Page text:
Investing.com – The dollar pared back gains against a basket of the other major currencies on Friday after data showing that while the U.S. economy created more jobs than expected last month wage growth remained muted.
The U.S. dollar index, which measures the greenback’s strength against a trade-weighted basket of six major currencies, was at 93.87 late Friday, off an earlier high of 94.08.
The U.S. economy added 228,000 jobs in November, the Labor Department reported, surpassing the 200,000 forecast by economists, while the unemployment rate held steady at 4.1% for a second consecutive month.
Wages rose 0.2% for the month, and 2.5% from a year ago, which was below forecasts of 0.3% and 2.7%, respectively.
The subdued wage data did little to alter expectations for a rate hike by the Federal Reserve at is upcoming meeting this week, but concerns over subdued inflation could prompt the Fed to alter forecasts for future rate increases.
The Fed is widely expected to raise interest rates at this week’s monetary policy meeting and is seen tightening two to three times next year.
The dollar pared back gains against the yen following the data, but was still up for the day, with USD/JPY at 113.47 in late trade.
The euro trimmed losses against the dollar, with EUR/USD last at 1.1774, flat on the day.
The pound ended the day lower against both the dollar and the euro after rising against both currencies earlier in the day amid relief over progress in Brexit talks.
GBP/USD was down 0.6% at 1.3392 late Friday after rising as high as 1.3356 earlier.
EUR/GBP advanced 0.63% to 0.8792 as the sterling relief rally which saw the euro briefly plumb a six-month trough earlier in the day faded.
In the week ahead, investors will be focusing on Wednesday Fed meeting where it is expected to hike rates by a quarter point.
The European Central Bank, Bank of England and the Swiss National Bank are also due to hold monetary policy meetings, although no changes are expected.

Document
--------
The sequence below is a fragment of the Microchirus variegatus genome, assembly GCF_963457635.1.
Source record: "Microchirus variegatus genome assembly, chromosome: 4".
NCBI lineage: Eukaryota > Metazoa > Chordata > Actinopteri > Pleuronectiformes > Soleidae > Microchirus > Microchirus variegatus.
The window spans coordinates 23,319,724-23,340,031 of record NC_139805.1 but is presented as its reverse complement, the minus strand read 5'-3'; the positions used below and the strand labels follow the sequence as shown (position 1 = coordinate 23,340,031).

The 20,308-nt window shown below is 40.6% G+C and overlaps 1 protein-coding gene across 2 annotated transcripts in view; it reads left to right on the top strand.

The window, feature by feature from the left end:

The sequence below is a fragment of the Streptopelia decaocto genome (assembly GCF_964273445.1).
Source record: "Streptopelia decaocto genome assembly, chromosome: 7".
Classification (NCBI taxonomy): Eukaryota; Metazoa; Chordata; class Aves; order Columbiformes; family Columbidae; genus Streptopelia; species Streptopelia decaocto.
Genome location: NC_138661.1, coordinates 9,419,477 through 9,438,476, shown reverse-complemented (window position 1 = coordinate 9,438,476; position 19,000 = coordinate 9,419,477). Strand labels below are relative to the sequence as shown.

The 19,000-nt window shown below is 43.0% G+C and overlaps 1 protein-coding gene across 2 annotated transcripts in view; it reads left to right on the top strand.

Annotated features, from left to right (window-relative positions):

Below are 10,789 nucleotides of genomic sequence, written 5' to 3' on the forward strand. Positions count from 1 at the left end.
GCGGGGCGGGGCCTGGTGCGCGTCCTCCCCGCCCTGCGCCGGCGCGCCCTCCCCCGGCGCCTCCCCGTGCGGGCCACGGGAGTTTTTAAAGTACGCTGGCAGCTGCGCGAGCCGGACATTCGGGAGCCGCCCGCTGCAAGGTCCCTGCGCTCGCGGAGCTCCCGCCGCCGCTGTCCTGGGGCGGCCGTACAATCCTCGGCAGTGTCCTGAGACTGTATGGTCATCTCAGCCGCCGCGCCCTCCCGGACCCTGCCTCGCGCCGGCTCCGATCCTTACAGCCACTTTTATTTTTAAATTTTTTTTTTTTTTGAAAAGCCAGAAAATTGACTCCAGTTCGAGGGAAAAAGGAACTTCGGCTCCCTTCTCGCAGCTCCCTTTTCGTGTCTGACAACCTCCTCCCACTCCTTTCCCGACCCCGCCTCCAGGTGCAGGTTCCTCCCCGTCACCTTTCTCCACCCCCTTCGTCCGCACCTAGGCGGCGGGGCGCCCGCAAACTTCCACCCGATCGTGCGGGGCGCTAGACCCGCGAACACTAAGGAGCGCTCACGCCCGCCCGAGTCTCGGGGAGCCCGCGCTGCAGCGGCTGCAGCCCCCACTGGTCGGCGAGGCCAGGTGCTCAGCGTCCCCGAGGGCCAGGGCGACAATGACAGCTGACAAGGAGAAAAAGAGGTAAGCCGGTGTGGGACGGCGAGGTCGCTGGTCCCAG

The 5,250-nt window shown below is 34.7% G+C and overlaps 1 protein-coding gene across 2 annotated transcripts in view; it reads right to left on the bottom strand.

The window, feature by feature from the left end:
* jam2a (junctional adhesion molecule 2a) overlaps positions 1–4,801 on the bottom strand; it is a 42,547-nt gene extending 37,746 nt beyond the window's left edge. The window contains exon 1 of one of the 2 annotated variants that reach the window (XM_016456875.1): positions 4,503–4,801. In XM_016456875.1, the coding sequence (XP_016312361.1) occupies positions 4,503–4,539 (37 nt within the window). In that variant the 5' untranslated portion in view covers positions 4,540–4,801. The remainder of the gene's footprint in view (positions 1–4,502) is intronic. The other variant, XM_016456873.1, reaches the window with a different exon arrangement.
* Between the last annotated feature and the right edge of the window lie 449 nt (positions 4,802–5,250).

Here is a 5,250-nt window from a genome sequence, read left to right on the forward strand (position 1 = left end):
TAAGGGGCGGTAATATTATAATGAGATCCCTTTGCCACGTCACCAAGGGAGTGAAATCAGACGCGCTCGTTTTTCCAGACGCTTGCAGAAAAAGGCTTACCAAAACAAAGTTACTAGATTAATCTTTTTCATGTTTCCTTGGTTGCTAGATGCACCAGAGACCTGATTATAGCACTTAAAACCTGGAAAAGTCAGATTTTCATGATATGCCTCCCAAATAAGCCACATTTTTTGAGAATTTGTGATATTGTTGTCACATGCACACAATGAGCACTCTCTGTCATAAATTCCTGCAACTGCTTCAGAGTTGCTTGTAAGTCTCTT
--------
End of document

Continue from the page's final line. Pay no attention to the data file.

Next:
Ahead of the coming week, Investing.com has compiled a list of these and other significant events likely to affect the markets.
Monday, December 11
The U.S. is to release Jolts job opening data.
Tuesday, December 12
Australia is to release reports on house price inflation and business confidence.
The UK is to release inflation data for November.
The ZEW Institute is to produce data on German economic sentiment.
The U.S. is to release data on producer price inflation.
ECB President Mario Draghi is to speak in Frankfurt.
Wednesday, December 13
Reserve Bank of Australia Governor Philip Lowe is to speak at an event in Sydney.
The U.K. is to release its monthly jobs report.
The U.S. is to report on consumer inflation.
The Fed is to announce its benchmark interest rate and publish a rate statement which outlines economic conditions and the factors affecting the monetary policy decision.
Thursday, December 14
Australia is to publish its latest jobs report.
China is to release data on industrial production and fixed asset investment.
The euro zone is to release data on manufacturing and service sector activity.
Switzerland is to publish figures on producer prices and the SNB is to announce its latest monetary policy decision.
The BoE is also to announce its latest monetary policy decision.
The ECB is to announce its latest monetary policy decision. The announcement is to be followed by a press conference with President Mario Draghi.
Canada is to publish data on new house price inflation. Later in the day, Bank of Canada Governor Stephen Poloz is to speak at an event in Toronto.
The U.S. is to report data on import prices.
Friday, December 15
Japan is to publish data on manufacturing and service sector growth.
BoE Chief Economist Andy Haldane is to speak at an event in Italy.
Canada is to report on manufacturing sales.
The U.S. is to round up the week with data on manufacturing activity in the New York region as well a report on industrial production.